Mateja Svet will be importing a little gold into Yugoslavia and, while it may not help ease that country's desperate financial problem, it surely will provide a boost to the spirit of the citizenry.
"Skiing is the national sport of Slovenia," Svet's home province, said Yugoslav coach Tone Vogrinec. "Tonight, it will be carnival time."The 20-year-old Svet's emotional triumph in the women's slalom of the World Alpine Ski Championships provided the first-ever Yugoslav gold in Olympic and world championship competition. The best previous efforts had been silvers by Bojan Krizaj in the 1982 world championship slalom at Schladming, Austria, and by Jure Franko in the 1984 Olympics at Sarajevo.
Franko's silver was special because it came in front of a home crowd. Svet's triumph is notable not only because it gave Yugoslavia a gold, but also because it ended the amazing winning streak of Switzerland's Vreni Schneider.
Schneider has won all five slaloms and all five giant slaloms contested on the World Cup circuit this season. She won another slalom when she won the front end of the women's combined. That she had to settle for silver in combined was a testament only to her less-than-sterling qualities as a downhiller.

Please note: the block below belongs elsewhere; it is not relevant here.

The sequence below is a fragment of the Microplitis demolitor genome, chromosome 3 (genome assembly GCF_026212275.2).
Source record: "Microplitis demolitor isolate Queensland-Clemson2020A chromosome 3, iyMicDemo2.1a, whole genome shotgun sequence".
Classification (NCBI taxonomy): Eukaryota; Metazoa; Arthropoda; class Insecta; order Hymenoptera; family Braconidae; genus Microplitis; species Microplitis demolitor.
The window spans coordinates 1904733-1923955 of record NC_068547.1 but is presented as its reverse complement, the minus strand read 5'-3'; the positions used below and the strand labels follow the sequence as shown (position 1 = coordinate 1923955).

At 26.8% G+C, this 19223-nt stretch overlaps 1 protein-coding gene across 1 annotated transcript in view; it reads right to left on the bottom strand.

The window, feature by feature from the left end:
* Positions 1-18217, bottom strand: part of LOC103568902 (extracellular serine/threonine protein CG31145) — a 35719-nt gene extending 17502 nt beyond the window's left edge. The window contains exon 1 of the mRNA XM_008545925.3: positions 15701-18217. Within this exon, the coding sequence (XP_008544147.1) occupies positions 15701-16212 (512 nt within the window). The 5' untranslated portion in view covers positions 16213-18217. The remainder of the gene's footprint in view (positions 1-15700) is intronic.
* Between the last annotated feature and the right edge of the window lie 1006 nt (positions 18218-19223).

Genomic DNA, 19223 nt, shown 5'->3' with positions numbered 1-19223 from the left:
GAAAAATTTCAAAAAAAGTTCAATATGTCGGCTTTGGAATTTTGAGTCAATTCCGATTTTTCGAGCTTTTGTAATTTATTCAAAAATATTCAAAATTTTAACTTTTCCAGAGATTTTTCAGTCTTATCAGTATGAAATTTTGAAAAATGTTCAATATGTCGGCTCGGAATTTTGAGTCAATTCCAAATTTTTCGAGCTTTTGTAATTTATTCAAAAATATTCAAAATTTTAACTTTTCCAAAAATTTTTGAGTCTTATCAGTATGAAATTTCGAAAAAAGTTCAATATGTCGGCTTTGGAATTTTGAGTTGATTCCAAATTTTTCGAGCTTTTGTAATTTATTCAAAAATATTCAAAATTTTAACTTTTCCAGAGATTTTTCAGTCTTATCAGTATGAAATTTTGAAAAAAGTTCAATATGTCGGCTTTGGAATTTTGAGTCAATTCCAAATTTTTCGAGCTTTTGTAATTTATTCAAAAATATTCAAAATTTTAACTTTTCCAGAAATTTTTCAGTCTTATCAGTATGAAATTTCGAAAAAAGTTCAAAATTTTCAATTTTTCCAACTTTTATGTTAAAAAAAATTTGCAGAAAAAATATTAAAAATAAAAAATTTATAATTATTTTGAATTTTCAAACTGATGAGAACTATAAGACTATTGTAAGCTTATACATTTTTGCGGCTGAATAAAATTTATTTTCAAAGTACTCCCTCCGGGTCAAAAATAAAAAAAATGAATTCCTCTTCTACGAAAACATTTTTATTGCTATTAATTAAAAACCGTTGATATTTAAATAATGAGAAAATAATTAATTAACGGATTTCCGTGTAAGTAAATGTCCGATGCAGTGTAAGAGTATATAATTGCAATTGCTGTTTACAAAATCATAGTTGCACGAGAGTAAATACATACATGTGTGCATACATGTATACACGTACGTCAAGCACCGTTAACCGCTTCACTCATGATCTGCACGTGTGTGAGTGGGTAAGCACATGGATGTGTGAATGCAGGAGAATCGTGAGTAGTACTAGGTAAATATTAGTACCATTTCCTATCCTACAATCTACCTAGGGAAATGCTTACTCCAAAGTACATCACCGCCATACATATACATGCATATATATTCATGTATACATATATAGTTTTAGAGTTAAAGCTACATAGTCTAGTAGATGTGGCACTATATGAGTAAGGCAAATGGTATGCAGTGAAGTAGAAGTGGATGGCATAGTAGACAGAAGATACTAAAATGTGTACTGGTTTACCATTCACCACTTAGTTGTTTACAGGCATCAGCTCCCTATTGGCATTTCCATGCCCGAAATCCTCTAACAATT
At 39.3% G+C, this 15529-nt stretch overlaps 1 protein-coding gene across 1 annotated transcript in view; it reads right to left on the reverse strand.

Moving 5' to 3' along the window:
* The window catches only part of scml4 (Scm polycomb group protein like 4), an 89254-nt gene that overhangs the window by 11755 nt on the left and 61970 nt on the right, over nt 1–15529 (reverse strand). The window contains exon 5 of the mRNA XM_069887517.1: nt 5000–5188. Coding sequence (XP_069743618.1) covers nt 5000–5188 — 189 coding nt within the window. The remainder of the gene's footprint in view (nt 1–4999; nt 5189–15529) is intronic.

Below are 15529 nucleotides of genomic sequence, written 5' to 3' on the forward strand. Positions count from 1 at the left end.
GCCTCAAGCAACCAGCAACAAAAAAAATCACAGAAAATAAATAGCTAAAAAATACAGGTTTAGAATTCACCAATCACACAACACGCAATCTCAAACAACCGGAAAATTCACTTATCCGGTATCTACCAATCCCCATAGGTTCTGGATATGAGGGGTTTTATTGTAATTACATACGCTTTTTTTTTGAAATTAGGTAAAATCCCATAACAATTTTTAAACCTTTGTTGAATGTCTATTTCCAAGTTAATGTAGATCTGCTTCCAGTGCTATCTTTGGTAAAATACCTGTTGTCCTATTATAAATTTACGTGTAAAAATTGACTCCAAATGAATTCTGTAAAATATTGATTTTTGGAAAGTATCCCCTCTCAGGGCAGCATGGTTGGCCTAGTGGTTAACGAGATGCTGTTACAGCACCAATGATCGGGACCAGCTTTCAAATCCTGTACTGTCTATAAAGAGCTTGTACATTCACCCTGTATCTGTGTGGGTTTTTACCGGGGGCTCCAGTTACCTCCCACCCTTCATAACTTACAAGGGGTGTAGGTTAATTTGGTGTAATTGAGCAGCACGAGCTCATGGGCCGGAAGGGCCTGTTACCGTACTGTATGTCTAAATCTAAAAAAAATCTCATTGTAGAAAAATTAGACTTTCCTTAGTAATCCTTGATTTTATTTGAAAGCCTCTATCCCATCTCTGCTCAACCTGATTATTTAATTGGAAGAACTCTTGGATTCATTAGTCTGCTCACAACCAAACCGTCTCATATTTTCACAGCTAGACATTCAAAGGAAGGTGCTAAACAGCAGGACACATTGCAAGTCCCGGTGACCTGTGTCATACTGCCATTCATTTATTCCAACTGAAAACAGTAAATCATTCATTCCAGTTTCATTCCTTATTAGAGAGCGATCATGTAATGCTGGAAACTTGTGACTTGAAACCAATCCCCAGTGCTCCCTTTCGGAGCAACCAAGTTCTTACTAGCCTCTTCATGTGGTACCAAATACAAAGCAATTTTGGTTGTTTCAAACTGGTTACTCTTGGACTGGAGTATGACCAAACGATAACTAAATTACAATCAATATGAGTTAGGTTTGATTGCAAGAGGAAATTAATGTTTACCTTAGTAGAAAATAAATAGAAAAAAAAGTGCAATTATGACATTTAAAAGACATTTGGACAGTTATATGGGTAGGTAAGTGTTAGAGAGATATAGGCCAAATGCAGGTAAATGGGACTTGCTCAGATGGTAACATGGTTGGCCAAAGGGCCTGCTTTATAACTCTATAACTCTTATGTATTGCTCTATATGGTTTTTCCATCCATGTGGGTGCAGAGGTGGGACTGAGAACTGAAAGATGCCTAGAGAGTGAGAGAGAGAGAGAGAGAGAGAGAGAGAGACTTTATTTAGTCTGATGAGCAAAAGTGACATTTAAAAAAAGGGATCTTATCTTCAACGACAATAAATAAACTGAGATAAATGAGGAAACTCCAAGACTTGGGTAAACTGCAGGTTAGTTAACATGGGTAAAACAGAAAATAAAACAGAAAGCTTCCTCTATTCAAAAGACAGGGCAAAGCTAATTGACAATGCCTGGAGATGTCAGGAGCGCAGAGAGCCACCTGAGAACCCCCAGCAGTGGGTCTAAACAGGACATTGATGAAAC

But on Tuesday, Schneider was beaten in her specialty.
Tamara McKinney, winner of the combined gold, held a lead of .04 seconds over Svet after an opening slalom heat of 43.98 seconds. Schneider was eighth, 1.47 seconds off the American's pace.
Sure enough, Schneider scalded the frigid snow of Beaver Creek's Centennial slalom course in the afternoon, posting a time of 46.04 seconds that bested the rest of the field by .74 seconds.
It was a run that proved too much for McKinney, who was 1.54 seconds slower in the afternoon and settled for bronze with an aggregate of 1 minute, 31.56 seconds to Schneider's 1:31.49.